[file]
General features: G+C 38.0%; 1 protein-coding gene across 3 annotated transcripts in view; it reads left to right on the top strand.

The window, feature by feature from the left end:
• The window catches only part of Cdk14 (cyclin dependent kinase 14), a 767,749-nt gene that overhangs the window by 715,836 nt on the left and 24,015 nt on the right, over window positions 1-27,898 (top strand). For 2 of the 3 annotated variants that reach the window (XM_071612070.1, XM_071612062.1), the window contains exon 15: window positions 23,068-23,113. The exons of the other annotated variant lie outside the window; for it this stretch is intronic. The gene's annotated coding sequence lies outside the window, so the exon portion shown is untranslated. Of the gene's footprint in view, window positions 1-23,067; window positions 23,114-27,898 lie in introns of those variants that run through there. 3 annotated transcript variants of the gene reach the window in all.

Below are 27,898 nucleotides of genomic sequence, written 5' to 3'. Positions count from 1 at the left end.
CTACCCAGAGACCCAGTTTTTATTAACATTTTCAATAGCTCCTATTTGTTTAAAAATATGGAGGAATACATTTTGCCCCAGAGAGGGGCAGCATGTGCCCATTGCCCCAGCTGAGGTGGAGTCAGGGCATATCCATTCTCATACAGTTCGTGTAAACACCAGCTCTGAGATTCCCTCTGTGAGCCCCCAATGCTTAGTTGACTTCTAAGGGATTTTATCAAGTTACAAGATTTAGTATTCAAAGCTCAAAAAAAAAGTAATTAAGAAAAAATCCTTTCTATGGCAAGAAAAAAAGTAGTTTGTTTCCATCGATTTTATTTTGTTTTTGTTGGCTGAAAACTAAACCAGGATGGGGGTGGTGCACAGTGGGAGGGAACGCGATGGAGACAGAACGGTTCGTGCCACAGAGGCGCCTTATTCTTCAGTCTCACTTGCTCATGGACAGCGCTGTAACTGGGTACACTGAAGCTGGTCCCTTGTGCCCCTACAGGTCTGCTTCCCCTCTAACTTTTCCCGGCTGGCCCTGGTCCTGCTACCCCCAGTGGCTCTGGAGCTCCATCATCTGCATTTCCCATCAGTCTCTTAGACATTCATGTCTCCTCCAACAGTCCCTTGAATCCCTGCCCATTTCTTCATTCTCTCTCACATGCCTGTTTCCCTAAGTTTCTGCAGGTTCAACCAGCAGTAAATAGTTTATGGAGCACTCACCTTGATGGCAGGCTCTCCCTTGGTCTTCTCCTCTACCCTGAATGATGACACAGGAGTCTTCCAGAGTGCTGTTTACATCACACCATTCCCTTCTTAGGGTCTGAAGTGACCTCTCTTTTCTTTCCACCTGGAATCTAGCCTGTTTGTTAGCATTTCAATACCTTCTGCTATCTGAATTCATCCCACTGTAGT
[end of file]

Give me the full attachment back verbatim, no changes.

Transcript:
General features: G+C 38.0%; 1 protein-coding gene across 3 annotated transcripts in view; it reads left to right on the top strand.

The window, feature by feature from the left end:
• The window catches only part of Cdk14 (cyclin dependent kinase 14), a 767,749-nt gene that overhangs the window by 715,836 nt on the left and 24,015 nt on the right, over window positions 1-27,898 (top strand). For 2 of the 3 annotated variants that reach the window (XM_071612070.1, XM_071612062.1), the window contains exon 15: window positions 23,068-23,113. The exons of the other annotated variant lie outside the window; for it this stretch is intronic. The gene's annotated coding sequence lies outside the window, so the exon portion shown is untranslated. Of the gene's footprint in view, window positions 1-23,067; window positions 23,114-27,898 lie in introns of those variants that run through there. 3 annotated transcript variants of the gene reach the window in all.

Below are 27,898 nucleotides of genomic sequence, written 5' to 3'. Positions count from 1 at the left end.
CTACCCAGAGACCCAGTTTTTATTAACATTTTCAATAGCTCCTATTTGTTTAAAAATATGGAGGAATACATTTTGCCCCAGAGAGGGGCAGCATGTGCCCATTGCCCCAGCTGAGGTGGAGTCAGGGCATATCCATTCTCATACAGTTCGTGTAAACACCAGCTCTGAGATTCCCTCTGTGAGCCCCCAATGCTTAGTTGACTTCTAAGGGATTTTATCAAGTTACAAGATTTAGTATTCAAAGCTCAAAAAAAAAGTAATTAAGAAAAAATCCTTTCTATGGCAAGAAAAAAAGTAGTTTGTTTCCATCGATTTTATTTTGTTTTTGTTGGCTGAAAACTAAACCAGGATGGGGGTGGTGCACAGTGGGAGGGAACGCGATGGAGACAGAACGGTTCGTGCCACAGAGGCGCCTTATTCTTCAGTCTCACTTGCTCATGGACAGCGCTGTAACTGGGTACACTGAAGCTGGTCCCTTGTGCCCCTACAGGTCTGCTTCCCCTCTAACTTTTCCCGGCTGGCCCTGGTCCTGCTACCCCCAGTGGCTCTGGAGCTCCATCATCTGCATTTCCCATCAGTCTCTTAGACATTCATGTCTCCTCCAACAGTCCCTTGAATCCCTGCCCATTTCTTCATTCTCTCTCACATGCCTGTTTCCCTAAGTTTCTGCAGGTTCAACCAGCAGTAAATAGTTTATGGAGCACTCACCTTGATGGCAGGCTCTCCCTTGGTCTTCTCCTCTACCCTGAATGATGACACAGGAGTCTTCCAGAGTGCTGTTTACATCACACCATTCCCTTCTTAGGGTCTGAAGTGACCTCTCTTTTCTTTCCACCTGGAATCTAGCCTGTTTGTTAGCATTTCAATACCTTCTGCTATCTGAATTCATCCCACTGTAGT